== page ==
For one reason or another, graffiti is meant to send a message. However, when vandals targeted a community icon in Ashtabula County on Tuesday, it was the community’s message that rang even louder.
At some point on Tuesday, a vandal or vandals used orange and blue spray paint to draw symbols and spell out words on almost every conceivable surface at the welcome center near Indian Trails Park and the Smolen-Gulf Covered Bridge. The vandalism was on the informational kiosk, concrete walkways, large stones, wooden posts, the driveway and a stone retaining wall. Only one other time had the area been the victim of graffiti, according to County Commissioner JP Ducro.
News and photos of the vandalism quickly spread on social media. When Casey Billington saw the photos on her phone that evening, she knew what she had to do, she said.
“We decided that we would come down and clean up and try to make it look a little better,” Billington said. “I thought it was a good lesson for the kids to see and experience that this is why we take care of our property and respect others' property because this is what can happen when you don’t.”
After a quick trip to a local home improvement to buy cleaning supplies — with her own money, no less — she and her three children went to work. Billington, a nurse by trade, wasn’t scrubbing in - she was scrubbing out the graffiti.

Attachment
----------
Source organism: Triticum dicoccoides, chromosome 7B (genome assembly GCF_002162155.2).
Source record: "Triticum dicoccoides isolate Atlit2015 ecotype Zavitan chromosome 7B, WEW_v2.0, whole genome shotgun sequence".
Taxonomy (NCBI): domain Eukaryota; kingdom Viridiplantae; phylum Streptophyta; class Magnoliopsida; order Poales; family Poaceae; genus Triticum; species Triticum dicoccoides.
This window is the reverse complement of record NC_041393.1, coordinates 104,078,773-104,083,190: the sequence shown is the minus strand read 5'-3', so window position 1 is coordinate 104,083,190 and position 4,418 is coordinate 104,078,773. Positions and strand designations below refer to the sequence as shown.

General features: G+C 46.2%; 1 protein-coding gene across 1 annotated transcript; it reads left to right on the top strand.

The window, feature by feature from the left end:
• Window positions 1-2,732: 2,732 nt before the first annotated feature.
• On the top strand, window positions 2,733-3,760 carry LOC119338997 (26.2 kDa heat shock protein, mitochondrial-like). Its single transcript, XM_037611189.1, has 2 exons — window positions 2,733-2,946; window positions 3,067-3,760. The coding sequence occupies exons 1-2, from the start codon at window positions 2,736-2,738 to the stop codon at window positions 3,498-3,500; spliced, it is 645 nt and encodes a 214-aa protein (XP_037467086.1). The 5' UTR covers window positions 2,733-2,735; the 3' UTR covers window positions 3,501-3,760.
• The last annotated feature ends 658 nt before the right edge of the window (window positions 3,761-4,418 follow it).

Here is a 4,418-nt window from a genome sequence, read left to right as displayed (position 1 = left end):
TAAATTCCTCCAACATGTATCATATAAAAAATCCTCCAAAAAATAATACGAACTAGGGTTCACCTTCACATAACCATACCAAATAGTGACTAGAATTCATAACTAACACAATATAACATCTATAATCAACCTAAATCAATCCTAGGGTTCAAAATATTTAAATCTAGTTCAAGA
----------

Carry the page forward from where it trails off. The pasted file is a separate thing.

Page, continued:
“To see something like this happen. It’s heartbreaking,” Billington said. “We didn’t organize anything. We knew what we needed to do to make it happen.”
Her three children, 12-year-old Harper, 7-year-old Olivia, and 10-year-old Cole, were happy to help. The off-the-cuff community service project was a family affair. Eventually, nearly three dozen other volunteers joined them to completely rid the pavilion area of the graffiti. Several township, city and county officials also came to volunteer their time as well. The clean up lasted well into the night Tuesday.
"I thought it was going to be one spot on the floor. I didn’t expect it to be as much as it was,” Hunter Billington said. “One person’s actions can change everyone else and the community.”
All that remains of the graffiti are a few indiscernible symbols on the stone retaining wall and an additional tag on the driveway leading up the welcome center. County officials say crews from the parks department will have to use a special chemical to remove the spray paint.
Because the area does not have electricity, there are no surveillance cameras. Authorities tell News 5 that the investigation continues into who might have been the vandals behind the graffiti.